One of the most thought-provoking professional learning experiences I’ve had recently was the International School Ho Chi Minh’s city ‘deconstructed day’ at the 3E conference I attended last week. The children were challenged to put together 5 PCs with only 3 questions from the adults in the room (which I videoed during visit)
The process had me wondering about the children in my own class. Despite providing modelling and giving written instructions, I often find myself frustrated at the number of ‘low level’ procedural questions I field in class.
‘How do Iogin into google?’
‘I don’t know how to share this file.’
‘What are we doing again?’
Perhaps my help was part of the problem?
Was my it creating a culture of dependency in the classroom?
I followed ISHCMC’s of giving instructions and then stepping out of the way. This week I introduced my class to scratch programming. The children were challenged to have a play with scratch – logging into the class account and getting their character to rotate, jump and play a sound.
There was a catch – in pairs the children were give two popsicle sticks which represented the two questions they could ask an adult in the room.
Sure enough, some teams blew their questions quickly by not following instructions written on the board or not typing in the URL correctly.
Others were more judicious with their questions to adults – preferring to ask a peer or figure problems out for themselves ‘we needed to save a stick for something really important’ one of the children mentioned. Many groups still had two popsicle sticks at the end of the challenge. A lot of groups had figured out a whole host of other features on scratch that I hadn’t modelled.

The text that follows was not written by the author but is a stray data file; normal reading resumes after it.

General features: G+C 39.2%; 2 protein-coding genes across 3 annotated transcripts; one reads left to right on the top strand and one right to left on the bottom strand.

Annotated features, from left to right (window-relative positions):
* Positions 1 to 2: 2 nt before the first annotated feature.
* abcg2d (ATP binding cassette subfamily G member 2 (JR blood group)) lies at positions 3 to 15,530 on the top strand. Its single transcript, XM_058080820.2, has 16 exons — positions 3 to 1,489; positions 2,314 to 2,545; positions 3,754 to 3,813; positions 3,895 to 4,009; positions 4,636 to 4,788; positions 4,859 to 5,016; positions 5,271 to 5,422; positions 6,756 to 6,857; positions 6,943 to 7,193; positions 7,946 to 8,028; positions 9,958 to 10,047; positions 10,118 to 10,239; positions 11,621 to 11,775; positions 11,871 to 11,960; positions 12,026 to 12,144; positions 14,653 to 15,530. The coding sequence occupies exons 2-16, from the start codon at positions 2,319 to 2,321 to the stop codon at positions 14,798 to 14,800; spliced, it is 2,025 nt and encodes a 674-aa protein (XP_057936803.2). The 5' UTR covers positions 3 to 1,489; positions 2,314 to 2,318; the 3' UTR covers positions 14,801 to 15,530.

What was interesting about the experience was the gender split.
The groups that lost popsicle sticks were exclusively all-boy pairs, the teams that kept both sticks were predominately girls. The gender-mixed teams retained at least one stick.
Never before had I seen how stark my time was split as a teacher. The experience had me pondering the lack of women represented in science and technology fields.
Is the boys ability to dominate teacher time with low-level questioning enabling them to overcome the same obstacles the girls faced earlier leaving more time for creative play and experimenting?
Is the girls reluctance to ask for help meaning they are getting stuck on procedures and thus missing the exploratory aspect of STEM and finding the subject too difficult and ‘not for them?’
Certainly both my and my classroom assistant were able to interact with a great number of children than we usually would and were having higher quality interactions with the children.
The experience has made me more mindful of how time is being used in the classroom.